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De Panne crash series continued

By:
Hedwig Kröner, with assistance from Susan Westemeyer
Published:
April 03, 2008, 0:00 BST,
Updated:
April 22, 2009, 19:16 BST
Edition:
Latest Cycling News, April 3, 2008
Pascal Hungerbühler (Team Volksbank) was one of riders to go down

Pascal Hungerbühler (Team Volksbank) was one of riders to go down

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The wave of injuries continues, and on Wednesday it hit the Austrian Professional Continental teams,...

The wave of injuries continues, and on Wednesday it hit the Austrian Professional Continental teams, with Team Volksbank losing two in the Driedaagse De Panne and Team Elk Haus losing a rider to a non-cycling accident. One of these crashes in Belgium also took out Steven Cozza of Slipstream.

Writing on the team's website, the mustachioed Cozza said, "After about 180 km of easy racing, I went to move up the right side when I got totally tackled by a German rider. Later on, I heard he had his head down and just smashed me from behind. When I was on the ground in pain, all I wanted to do was get up and beat the crap out of him. If it wasn't for him crying in pain also, I probably would have. Later, at the hospital, I learned he had only sprained his pinky. Man, what a wimp!"

The American was diagnosed with a broken collarbone, "the exact same place and break that I got in November."

That German rider was Volksbank's Olaf Pollack, who last week won a silver medal in the Madison for Germany at the Track World Championships in Manchester. X-rays showed that his left hand was bruised and not broken. "Fortunately I was planning to have a two-week training pause anyway," the 33 year-old said.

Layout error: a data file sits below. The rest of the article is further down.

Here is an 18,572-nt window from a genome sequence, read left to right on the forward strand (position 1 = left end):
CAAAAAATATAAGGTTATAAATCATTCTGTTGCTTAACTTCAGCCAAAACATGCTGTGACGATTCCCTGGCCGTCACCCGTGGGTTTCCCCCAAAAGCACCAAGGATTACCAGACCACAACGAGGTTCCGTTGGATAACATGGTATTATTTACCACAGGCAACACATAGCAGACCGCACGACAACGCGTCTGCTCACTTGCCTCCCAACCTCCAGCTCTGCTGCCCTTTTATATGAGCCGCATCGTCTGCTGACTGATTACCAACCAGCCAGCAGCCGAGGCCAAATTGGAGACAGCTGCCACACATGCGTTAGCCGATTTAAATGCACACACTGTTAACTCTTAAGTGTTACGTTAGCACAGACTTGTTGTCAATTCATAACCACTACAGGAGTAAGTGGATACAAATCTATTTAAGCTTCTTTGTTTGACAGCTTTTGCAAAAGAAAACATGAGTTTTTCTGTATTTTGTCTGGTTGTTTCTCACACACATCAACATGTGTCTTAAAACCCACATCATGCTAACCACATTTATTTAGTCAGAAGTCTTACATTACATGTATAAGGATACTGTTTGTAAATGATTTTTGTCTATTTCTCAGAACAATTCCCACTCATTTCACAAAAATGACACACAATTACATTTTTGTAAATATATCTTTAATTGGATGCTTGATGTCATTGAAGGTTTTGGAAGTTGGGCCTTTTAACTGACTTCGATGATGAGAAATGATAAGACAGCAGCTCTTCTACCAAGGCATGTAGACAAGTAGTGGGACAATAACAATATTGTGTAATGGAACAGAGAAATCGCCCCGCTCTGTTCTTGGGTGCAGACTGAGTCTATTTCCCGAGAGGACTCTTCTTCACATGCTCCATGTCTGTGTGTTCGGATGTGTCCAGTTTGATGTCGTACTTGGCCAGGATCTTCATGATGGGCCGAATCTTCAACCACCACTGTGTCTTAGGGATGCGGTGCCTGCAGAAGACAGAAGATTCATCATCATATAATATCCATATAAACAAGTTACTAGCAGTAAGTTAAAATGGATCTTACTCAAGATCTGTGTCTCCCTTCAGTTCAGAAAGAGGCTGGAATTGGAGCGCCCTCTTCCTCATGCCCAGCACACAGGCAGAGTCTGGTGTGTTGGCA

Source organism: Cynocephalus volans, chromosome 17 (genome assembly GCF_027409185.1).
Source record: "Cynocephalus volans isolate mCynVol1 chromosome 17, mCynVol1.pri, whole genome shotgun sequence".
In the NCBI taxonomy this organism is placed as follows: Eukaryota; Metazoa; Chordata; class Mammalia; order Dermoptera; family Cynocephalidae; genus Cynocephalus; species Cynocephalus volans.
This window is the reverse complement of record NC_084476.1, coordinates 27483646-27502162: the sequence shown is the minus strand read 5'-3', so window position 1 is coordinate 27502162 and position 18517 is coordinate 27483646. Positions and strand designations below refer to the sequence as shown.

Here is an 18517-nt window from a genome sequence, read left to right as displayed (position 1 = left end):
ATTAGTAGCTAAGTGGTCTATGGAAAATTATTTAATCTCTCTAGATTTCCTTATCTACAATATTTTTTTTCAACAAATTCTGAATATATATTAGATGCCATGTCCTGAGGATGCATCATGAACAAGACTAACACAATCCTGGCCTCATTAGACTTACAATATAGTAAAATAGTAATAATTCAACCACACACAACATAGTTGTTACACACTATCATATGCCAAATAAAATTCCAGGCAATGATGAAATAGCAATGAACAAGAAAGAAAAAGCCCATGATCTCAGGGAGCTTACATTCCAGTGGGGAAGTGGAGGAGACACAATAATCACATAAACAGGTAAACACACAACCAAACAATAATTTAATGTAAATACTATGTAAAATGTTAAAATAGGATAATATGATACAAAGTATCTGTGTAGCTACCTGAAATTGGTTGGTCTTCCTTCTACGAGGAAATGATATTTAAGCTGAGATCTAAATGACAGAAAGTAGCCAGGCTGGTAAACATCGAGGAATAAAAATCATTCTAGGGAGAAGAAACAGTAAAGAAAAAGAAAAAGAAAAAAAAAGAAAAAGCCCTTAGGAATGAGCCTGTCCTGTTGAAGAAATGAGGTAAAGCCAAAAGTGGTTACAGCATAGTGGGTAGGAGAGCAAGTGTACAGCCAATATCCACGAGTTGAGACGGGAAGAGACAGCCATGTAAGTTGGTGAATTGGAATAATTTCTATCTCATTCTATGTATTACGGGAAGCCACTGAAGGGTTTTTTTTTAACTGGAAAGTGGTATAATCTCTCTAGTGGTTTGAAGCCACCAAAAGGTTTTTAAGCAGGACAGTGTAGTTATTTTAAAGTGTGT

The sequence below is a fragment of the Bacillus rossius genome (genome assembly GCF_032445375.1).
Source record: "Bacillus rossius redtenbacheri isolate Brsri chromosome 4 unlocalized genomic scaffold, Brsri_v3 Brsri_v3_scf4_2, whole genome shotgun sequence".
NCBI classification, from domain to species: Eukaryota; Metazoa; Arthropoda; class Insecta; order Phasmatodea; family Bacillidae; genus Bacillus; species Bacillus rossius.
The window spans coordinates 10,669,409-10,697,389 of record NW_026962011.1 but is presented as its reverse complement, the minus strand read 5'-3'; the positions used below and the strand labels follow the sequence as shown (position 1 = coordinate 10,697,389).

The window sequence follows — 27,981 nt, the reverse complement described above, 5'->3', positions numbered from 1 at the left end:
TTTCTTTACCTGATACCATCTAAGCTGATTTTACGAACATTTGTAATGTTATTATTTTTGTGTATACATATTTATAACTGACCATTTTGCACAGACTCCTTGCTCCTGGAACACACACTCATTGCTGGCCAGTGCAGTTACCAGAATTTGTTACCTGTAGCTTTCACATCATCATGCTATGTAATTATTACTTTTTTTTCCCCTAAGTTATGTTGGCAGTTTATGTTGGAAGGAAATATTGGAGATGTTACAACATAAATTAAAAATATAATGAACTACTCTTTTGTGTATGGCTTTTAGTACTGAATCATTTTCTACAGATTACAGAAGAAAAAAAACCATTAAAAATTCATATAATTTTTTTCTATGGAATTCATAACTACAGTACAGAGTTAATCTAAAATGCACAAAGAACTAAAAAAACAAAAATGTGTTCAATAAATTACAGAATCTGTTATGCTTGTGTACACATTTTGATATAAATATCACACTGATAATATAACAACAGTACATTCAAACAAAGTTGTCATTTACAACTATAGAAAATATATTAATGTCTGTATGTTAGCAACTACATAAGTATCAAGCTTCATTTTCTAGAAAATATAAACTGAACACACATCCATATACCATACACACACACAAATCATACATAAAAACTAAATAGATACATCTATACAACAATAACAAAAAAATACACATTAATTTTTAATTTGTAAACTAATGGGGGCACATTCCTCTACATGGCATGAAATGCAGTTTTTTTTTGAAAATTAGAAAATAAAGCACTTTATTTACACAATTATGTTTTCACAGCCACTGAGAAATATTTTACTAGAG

Earlier in the race, his team-mate Pascal Hungerbühler had already made the trip to the hospital. "After I crashed and lay in a bush, another rider rolled over my leg," the 31 year-old Swiss rider said. He was diagnosed with a broken foot bone, received a plaster cast and flew home the same evening. He will be operated on Thursday. "A plate will speed up the healing process, but a rest of several weeks is unavoidable," said team manager Thomas Kofler. "We don't want to take any risks."

Meanwhile, Elk Haus' Thomas Rohregger is out of action because of a household accident. "I fell on the stairs and landed on my jaw. Fortunately it was okay, but I broke a bone in my foot." Unlike Hungerbühler, he was unwilling to let the doctor give him a plaster cast, "which would have meant a four-week pause. I said no right away. After all, I want to be fit again to ride the Giro del Trentino the end of April." He had the foot tightly wrapped and started training again within days.

If that weren't enough, Rohregger came down with a case of bronchitis. "It can't get any worse," the 25 year-old said. "I hope that I'll be fit again quickly so that I can concentrate on my preparations. My season goals of the Österreich Tour, the Deutschland Tour and the Olympics, are not at all in danger."

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